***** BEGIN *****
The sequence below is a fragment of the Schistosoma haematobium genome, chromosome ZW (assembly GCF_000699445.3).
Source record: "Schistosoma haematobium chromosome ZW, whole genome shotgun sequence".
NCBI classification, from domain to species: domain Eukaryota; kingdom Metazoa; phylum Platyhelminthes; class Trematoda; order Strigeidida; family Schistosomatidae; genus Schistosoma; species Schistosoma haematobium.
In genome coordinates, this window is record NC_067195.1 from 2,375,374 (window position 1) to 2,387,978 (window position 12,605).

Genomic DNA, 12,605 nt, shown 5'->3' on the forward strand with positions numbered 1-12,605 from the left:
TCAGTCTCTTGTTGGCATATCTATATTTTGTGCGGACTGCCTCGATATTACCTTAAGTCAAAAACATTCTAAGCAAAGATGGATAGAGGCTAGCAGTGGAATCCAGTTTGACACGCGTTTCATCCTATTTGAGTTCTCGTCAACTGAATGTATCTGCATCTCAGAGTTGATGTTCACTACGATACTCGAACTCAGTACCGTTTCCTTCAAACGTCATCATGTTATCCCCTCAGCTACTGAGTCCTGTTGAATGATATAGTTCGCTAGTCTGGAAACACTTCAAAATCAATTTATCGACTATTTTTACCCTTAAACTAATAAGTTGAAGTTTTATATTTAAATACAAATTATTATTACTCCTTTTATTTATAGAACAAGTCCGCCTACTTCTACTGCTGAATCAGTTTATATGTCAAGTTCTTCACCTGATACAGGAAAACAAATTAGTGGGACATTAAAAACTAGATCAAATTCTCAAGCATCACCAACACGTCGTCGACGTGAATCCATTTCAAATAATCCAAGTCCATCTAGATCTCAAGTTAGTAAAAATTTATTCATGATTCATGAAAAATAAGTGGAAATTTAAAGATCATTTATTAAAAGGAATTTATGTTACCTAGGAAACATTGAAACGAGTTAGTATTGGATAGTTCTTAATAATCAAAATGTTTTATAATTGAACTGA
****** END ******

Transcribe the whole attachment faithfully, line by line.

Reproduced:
The sequence below is a fragment of the Schistosoma haematobium genome, chromosome ZW (assembly GCF_000699445.3).
Source record: "Schistosoma haematobium chromosome ZW, whole genome shotgun sequence".
NCBI classification, from domain to species: domain Eukaryota; kingdom Metazoa; phylum Platyhelminthes; class Trematoda; order Strigeidida; family Schistosomatidae; genus Schistosoma; species Schistosoma haematobium.
In genome coordinates, this window is record NC_067195.1 from 2,375,374 (window position 1) to 2,387,978 (window position 12,605).

Genomic DNA, 12,605 nt, shown 5'->3' on the forward strand with positions numbered 1-12,605 from the left:
TCAGTCTCTTGTTGGCATATCTATATTTTGTGCGGACTGCCTCGATATTACCTTAAGTCAAAAACATTCTAAGCAAAGATGGATAGAGGCTAGCAGTGGAATCCAGTTTGACACGCGTTTCATCCTATTTGAGTTCTCGTCAACTGAATGTATCTGCATCTCAGAGTTGATGTTCACTACGATACTCGAACTCAGTACCGTTTCCTTCAAACGTCATCATGTTATCCCCTCAGCTACTGAGTCCTGTTGAATGATATAGTTCGCTAGTCTGGAAACACTTCAAAATCAATTTATCGACTATTTTTACCCTTAAACTAATAAGTTGAAGTTTTATATTTAAATACAAATTATTATTACTCCTTTTATTTATAGAACAAGTCCGCCTACTTCTACTGCTGAATCAGTTTATATGTCAAGTTCTTCACCTGATACAGGAAAACAAATTAGTGGGACATTAAAAACTAGATCAAATTCTCAAGCATCACCAACACGTCGTCGACGTGAATCCATTTCAAATAATCCAAGTCCATCTAGATCTCAAGTTAGTAAAAATTTATTCATGATTCATGAAAAATAAGTGGAAATTTAAAGATCATTTATTAAAAGGAATTTATGTTACCTAGGAAACATTGAAACGAGTTAGTATTGGATAGTTCTTAATAATCAAAATGTTTTATAATTGAACTGA